Asked for comment by AFP, the French government said that to our knowledge, the French weapons owned by members of the coalition are for the most part in defensive positions, outside of Yemen or in military bases, not on the frontline.
Other countries have suspended weapons sales to Saudi Arabia over humanitarian concerns stemming from the Yemen conflict. Last month Germany extended an embargo on weapons exports to Saudi Arabia by six months, and called on France and the United Kingdom to ensure that weapons delivered to Saudi Arabia or the UAE would not be deployed in Yemen.
Germany has imposed an embargo on arms exports to Saudi Arabia over the killing of Saudi journalist Jamal Khashoggi amid concerns over Riyadh's role in the Yemen war, drawing criticism from the arms industry and from allies France and Britain, which say the move has put joint projects at risk.
On November 22, Finland said it would not allow new arms export authorizations to Saudi Arabia or the United Arab Emirates over the situation in Yemen, following a decision by Denmark's foreign minister to suspend exports of military equipment to Saudi Arabia due to concerns over the Yemen war and murder of the journalist Jamal Khashoggi.
Earlier, Norway said it would freeze all defense material export licenses to Saudi Arabia, including those for dual-use items.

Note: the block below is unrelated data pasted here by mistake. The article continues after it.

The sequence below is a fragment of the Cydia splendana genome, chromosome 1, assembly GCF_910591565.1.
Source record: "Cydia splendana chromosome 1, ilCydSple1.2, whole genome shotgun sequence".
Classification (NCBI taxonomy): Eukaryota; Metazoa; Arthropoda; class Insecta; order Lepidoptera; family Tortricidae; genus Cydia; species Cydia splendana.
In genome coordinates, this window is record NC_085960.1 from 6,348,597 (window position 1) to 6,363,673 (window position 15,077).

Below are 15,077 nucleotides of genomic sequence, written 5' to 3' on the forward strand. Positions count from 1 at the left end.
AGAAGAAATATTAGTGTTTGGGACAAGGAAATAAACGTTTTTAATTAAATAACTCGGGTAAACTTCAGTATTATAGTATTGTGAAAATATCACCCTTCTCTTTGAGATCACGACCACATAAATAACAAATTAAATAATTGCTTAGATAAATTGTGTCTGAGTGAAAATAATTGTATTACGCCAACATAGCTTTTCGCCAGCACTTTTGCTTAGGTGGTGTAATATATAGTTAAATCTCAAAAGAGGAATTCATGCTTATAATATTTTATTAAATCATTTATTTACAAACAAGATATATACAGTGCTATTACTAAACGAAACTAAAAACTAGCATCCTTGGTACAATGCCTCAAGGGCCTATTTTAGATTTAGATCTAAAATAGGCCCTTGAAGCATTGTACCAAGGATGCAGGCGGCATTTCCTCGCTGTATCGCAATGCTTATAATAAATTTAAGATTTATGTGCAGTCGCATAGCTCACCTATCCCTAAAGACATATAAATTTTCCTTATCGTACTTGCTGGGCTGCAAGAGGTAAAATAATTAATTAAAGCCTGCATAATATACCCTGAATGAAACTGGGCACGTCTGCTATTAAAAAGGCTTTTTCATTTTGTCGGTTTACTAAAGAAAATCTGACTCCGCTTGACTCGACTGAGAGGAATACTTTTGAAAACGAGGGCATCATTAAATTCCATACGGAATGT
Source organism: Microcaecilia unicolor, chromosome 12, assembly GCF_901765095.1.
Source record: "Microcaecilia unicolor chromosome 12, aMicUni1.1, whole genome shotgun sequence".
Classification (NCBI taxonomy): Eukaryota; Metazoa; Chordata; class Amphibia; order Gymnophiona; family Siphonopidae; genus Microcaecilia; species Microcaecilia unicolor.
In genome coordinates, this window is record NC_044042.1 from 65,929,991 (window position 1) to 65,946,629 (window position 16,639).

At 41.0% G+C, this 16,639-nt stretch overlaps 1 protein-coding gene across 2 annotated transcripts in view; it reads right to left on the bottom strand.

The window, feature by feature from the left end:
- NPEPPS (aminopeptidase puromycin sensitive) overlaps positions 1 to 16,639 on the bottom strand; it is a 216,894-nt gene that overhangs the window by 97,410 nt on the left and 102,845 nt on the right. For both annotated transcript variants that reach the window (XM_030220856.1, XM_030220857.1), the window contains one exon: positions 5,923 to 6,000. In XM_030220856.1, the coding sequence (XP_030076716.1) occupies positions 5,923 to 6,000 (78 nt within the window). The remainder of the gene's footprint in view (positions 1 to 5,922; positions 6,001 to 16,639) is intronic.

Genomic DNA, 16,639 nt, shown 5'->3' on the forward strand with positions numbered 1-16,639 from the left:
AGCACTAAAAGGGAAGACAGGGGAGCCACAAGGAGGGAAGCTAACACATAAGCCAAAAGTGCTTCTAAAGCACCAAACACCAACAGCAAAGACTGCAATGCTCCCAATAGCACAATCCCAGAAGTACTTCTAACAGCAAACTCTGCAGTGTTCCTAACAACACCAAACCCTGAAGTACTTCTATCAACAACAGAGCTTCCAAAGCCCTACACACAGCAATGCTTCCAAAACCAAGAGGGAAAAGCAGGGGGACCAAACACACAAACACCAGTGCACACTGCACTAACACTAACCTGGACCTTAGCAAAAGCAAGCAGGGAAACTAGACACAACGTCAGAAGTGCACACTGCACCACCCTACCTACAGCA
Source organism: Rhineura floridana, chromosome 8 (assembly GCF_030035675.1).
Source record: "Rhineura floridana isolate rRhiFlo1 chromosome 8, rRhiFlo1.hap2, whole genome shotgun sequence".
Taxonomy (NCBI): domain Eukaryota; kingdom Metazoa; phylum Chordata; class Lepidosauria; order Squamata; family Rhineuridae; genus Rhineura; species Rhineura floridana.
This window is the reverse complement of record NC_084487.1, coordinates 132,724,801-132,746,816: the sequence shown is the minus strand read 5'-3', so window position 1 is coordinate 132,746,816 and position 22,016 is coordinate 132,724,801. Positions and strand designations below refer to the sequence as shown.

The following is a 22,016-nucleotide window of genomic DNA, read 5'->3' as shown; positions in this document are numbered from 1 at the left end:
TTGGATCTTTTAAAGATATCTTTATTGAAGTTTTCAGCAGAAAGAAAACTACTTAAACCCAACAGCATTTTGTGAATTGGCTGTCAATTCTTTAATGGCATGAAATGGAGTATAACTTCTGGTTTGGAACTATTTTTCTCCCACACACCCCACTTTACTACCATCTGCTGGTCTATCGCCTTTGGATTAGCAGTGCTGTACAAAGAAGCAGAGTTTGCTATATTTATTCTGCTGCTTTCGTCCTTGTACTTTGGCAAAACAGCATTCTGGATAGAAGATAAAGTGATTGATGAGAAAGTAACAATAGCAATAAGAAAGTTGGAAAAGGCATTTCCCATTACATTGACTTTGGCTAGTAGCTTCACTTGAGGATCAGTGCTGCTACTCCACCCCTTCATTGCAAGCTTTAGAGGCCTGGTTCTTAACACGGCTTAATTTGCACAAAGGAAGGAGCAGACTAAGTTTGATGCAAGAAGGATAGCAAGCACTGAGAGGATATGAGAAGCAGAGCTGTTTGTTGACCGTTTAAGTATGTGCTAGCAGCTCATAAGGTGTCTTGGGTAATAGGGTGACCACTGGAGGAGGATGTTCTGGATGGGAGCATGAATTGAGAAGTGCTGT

But some other countries have stuck by the kingdom rather than use lucrative arms deals. Spain said it will go ahead with the delivery of 400 laser-guided bombs to Saudi Arabia, after earlier saying it would block the sale. The u-turn came amid concerns that cancellation of the deal could have jeopardized a Euros 1.8 billion ($2.04 billion) order of five Corvette warships.
Macron's government has repeatedly claimed that French arms sold to Saudi Arabia and its allies are used solely for defensive purposes, a stance that has become increasingly hard to maintain as the death toll from the devastating conflict continues to rise.
The scale of the bloodshed, coupled with the outrage prompted by Khashoggi's brutal murder, has prompted growing criticism of the Western powers � chief among them the US, Britain and France � that arm the Saudi coalition.
The DRM's intelligence document states that Caesar cannons, manufactured by French company Nexter and deployed along the Saudi-Yemeni frontier, conduct defensive shelling of Houthi forces as well as back-up "loyalist troops and Saudi armed forces in their progression into Yemeni territory".
A second, six-page DRM intelligence report distributed more widely, according to Disclose, showed Leclerc tanks were deployed in defensive positions in a handful of bases in south-eastern Yemen. Amnesty International reported in 2016 that France transferred four Caesar 155mm self-propelled guns to Saudi Arabia in 2015.